Dave Casper: man in middle of Houston's pass patterns
Every Sunday when 6 ft. 4 in., 240-lb. tight end Dave Casper goes to work for the offensive unit of the Houston Oilers, it's like stepping onto a battlefield. Tight ends have to be able to catch passes thrown over the middle, where the defensive traffic is so heavy that almost every tackle seems like a pile driver falling on a cup of custard.
It is one of those positions where if you begin to hear the footsteps of opposing players, you might just as well retire. And when Houston's quarterback isn't throwing to his tight end, he's either got Dave in a pass-blocking situation or knocking down an opposing lineman so that one of his running backs can turn upfield.
To most National Football League coaches, Casper is a prototype tight end - fearless, durable, with hands the size of shovels and a low center of gravity. The fact that pro football is only about the l6th favorite thing that Dave likes to do has never interfered with the quality of his performance.
All Casper did last season was lead Houston in three offensive categories - most receptions (36); most yards gained receiving (573); and most points scored (36). What the statistics don't tell is how many times Dave kept drives going by making a crucial third-down catch or by springing some halfback loose for a long gainer with a well delivered shoulder block.
Somehow, though, Casper was not chosen to play in the Pro Bowl, the NFL's all-star game, an honor he received five straight times from 1976 through 1980. The decision not to pick Dave may have stemmed from Houston's woeful l-8 record during last year's strike-abbreviated season.
Nevertheless, his playing signature - the important pass caught over the middle with the defense zeroing in - was as prominent as ever. Knocking a football loose from Casper's hand is about as easy as knocking the hinges off a jail cell door.
When Casper played for Notre Dame, the Irish appeared in two bowl games, went 27-5, and turned in an undefeated, untied season in 1973, his senior year.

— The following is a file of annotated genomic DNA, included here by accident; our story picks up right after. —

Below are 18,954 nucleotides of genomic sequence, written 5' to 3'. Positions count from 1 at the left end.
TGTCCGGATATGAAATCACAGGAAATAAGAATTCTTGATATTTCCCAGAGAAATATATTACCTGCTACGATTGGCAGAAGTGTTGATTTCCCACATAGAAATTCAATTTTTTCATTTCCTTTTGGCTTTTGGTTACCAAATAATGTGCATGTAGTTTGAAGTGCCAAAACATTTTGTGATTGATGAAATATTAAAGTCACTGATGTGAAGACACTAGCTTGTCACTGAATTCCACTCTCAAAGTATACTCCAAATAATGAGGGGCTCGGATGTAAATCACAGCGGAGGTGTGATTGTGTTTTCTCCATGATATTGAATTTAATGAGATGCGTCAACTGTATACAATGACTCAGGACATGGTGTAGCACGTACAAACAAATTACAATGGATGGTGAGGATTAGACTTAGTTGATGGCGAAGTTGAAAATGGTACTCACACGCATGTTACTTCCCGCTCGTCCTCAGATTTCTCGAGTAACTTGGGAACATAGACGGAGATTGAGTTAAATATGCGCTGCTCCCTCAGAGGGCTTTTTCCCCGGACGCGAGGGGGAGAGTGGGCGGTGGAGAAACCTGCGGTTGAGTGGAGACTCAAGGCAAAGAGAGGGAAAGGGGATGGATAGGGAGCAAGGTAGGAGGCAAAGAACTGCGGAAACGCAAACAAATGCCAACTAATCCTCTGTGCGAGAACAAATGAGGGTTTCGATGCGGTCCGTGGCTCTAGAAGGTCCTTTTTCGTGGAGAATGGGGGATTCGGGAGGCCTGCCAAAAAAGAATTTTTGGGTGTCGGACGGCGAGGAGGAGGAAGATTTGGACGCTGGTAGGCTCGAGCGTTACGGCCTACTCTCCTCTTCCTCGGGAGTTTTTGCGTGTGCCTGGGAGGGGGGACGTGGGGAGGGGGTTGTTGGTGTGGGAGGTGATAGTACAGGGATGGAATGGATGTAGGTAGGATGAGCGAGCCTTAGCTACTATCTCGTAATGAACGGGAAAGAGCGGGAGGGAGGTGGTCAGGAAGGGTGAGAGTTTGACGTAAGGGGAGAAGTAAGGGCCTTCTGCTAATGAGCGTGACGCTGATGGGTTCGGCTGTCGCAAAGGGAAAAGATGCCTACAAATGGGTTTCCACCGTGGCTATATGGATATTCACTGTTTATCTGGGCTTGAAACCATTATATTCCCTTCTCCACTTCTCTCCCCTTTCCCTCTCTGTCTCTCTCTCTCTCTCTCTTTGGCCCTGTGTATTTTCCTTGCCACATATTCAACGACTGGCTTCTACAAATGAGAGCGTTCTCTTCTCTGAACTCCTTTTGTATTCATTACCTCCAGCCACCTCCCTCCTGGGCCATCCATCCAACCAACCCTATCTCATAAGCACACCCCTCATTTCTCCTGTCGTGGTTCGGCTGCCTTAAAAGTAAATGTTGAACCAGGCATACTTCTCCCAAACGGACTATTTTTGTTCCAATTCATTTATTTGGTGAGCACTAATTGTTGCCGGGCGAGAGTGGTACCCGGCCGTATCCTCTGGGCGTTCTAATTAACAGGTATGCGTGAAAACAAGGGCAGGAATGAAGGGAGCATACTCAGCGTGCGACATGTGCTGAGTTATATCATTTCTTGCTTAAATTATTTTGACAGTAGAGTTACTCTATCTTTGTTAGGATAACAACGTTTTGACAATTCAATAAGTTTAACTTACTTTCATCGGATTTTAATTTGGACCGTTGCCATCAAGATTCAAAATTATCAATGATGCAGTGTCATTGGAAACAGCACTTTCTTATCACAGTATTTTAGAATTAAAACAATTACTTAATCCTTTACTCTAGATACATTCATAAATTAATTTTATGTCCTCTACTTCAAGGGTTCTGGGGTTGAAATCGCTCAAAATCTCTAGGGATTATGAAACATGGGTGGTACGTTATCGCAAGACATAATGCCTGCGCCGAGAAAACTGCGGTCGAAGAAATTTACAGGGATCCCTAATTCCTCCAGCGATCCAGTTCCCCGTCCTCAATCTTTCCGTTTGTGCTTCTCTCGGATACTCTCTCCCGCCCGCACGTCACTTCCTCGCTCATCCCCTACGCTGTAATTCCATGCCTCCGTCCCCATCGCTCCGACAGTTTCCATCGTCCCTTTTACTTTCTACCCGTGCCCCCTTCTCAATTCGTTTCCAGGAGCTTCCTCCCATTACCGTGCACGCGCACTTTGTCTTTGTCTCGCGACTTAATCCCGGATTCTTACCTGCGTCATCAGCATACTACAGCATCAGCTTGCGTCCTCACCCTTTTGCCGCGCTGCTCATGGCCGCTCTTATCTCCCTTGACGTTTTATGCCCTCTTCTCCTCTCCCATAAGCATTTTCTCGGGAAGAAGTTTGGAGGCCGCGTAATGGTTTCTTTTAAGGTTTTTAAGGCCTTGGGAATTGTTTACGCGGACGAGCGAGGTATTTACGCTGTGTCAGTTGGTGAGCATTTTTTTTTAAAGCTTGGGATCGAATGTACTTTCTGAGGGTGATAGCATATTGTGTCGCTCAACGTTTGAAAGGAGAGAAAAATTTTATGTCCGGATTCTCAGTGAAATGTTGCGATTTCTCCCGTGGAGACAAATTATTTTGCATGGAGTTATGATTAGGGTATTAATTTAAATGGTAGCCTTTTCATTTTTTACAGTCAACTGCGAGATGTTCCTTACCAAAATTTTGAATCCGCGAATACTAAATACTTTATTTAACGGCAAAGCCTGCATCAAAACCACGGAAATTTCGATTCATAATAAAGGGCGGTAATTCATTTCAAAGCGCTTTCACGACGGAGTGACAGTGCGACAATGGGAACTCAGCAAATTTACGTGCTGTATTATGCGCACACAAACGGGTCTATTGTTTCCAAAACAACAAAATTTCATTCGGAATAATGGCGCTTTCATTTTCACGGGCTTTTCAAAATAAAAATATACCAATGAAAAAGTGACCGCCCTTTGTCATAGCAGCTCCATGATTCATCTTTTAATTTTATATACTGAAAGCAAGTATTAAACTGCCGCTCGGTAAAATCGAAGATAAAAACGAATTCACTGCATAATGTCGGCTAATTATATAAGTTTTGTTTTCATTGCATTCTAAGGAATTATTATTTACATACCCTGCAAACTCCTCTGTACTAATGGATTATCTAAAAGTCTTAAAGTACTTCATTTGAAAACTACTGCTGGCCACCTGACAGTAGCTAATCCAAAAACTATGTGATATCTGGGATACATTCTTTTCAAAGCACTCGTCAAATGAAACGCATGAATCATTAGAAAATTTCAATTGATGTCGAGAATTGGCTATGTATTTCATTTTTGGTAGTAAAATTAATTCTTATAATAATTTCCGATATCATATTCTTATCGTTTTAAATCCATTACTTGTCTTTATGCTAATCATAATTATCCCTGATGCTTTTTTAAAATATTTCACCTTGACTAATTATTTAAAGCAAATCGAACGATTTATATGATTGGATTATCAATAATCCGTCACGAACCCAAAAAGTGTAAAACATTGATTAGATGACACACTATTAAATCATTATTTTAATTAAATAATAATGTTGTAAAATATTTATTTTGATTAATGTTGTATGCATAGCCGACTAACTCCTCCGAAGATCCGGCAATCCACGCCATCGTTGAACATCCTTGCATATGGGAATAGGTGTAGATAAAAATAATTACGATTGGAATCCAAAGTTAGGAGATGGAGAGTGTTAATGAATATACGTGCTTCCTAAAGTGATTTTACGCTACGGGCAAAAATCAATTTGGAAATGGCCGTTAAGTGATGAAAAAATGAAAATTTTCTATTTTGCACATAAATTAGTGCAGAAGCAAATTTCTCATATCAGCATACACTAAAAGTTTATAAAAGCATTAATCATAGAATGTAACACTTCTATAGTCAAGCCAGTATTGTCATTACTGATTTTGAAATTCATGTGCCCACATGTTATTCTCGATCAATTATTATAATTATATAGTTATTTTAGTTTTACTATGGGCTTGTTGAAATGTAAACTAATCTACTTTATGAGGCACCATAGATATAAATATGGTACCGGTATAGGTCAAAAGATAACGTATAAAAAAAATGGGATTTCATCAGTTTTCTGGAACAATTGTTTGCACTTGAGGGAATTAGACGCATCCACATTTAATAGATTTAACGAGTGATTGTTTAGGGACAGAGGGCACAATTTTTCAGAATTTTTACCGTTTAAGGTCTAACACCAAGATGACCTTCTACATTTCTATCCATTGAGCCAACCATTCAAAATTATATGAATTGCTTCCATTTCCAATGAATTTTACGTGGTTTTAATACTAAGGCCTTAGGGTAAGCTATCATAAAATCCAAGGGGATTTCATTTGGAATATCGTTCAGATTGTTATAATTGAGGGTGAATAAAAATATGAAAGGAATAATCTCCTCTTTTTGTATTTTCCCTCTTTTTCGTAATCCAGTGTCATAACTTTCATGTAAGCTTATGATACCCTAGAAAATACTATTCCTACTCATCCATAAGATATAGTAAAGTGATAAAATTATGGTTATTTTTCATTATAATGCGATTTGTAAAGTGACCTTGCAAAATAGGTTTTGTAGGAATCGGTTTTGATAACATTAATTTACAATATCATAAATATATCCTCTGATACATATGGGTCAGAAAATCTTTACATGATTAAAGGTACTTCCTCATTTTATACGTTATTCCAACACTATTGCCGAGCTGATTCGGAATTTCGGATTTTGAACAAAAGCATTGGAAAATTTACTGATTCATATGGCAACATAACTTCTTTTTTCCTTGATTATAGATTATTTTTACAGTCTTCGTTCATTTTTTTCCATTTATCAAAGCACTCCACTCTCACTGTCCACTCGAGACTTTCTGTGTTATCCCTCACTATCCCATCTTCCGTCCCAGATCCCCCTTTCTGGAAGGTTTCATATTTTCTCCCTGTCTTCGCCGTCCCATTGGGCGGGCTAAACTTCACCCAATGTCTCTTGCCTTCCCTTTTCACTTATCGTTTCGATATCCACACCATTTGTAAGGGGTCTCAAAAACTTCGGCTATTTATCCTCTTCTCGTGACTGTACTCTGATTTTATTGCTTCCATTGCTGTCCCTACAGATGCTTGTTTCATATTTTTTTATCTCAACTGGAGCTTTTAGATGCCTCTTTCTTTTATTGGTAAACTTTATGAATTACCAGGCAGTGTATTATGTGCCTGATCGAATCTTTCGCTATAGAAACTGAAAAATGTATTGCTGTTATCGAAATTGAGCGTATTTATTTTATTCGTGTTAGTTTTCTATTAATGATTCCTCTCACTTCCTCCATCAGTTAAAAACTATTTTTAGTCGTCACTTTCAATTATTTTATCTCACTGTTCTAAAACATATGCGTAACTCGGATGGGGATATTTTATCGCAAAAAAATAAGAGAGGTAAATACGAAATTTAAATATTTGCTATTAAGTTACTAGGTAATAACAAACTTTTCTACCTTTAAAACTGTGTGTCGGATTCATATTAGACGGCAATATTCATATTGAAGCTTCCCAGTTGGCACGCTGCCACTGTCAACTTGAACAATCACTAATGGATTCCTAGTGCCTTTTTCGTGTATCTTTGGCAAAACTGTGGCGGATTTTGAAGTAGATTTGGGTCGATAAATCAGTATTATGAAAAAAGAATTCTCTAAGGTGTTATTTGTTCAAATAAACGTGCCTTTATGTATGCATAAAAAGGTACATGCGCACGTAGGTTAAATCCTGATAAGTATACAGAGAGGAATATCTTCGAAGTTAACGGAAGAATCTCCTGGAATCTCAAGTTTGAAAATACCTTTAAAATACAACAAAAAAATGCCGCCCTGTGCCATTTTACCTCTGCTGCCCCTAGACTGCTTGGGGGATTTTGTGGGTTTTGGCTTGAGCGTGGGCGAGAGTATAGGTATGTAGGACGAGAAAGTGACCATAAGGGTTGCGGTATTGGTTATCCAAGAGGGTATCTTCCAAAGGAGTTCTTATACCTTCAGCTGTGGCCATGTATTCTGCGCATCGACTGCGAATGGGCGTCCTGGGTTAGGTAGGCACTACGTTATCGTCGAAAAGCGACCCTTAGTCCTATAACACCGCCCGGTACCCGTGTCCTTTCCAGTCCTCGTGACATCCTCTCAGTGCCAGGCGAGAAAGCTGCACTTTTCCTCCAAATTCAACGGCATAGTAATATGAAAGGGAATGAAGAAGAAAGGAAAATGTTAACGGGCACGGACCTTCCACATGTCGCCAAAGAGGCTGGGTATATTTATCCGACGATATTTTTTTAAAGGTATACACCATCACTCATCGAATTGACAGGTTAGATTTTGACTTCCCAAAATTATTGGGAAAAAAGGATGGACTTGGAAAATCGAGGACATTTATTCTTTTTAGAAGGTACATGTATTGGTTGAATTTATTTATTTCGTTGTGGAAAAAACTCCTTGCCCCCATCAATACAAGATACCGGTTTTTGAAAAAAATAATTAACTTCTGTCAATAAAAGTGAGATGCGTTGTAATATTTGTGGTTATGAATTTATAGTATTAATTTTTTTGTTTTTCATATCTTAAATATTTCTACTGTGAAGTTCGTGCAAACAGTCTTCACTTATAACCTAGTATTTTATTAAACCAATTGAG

When the Oakland (now Los Angeles) Raiders drafted Casper, they already had two serviceable tight ends, but chose him on the theory that you should select the best player available. Dave was a prominent member of the Raider offense all through his six-plus seasons in Oakland, piling up impressive individual statistics while helping the team win 36 of 42 regular season games plus one Super Bowl.
Al Davis, the Raiders' wily owner, normally wouldn't have traded an accomplished veteran like Casper. But Houston practically begged Davis to take one first-round draft pick and two second-run selections for him. Even for a player of his caliber, that's a lot of compensation, so the Raiders made the swap early in the 1980 season.
One reason the Oilers were so eager to obtain Dave was that they had traded earlier for Oakland quarterback Ken Stabler, so this deal reunited a proven passing combination. The idea was to beef up the aerial attack to balance off the ground game headed by Earl Campbell.
The Oilers did make the playoffs that first season, but lost in the first round (to the Raiders, ironically enough). They've been a disappointment since then, and at this point Stabler has been traded away, though Casper and Campbell , of course, remain key factors in the rebuilt attack.
Casper has always been outspoken when it came to discussing his chief occupation. He would like to abolish all routine training camp activity and simply start the season. He finds practice dull, team meetings boring, and play books about as interesting as technical manuals.
''Training camp is a perfect example of masses of people doing something that's always been done and never questioning the results,'' Dave has said. ''Maybe it's time somebody looked for an alternative. Anyway, training camps probably injure more players unnecessarily and cause players more physical problems down the road than anything I can think of.''
Obviously, Dave has always been able to put his reservations aside on game days. But while he may appear unbridled on the field, his off-season job as a stockbroker keeps him in three-piece business suits.
He also has ventured into real estate, purchasing an unspoiled island in Missouri's Ozark Mountains last year.
What Casper plans to do with the island is mostly speculation, although he expects to build a permanent home there sometime. First, however, the land must be cleared of trees and the stumps removed. It wouldn't suprise anyone if he undertook this huge project himself, with no more help than a power saw and crowbar.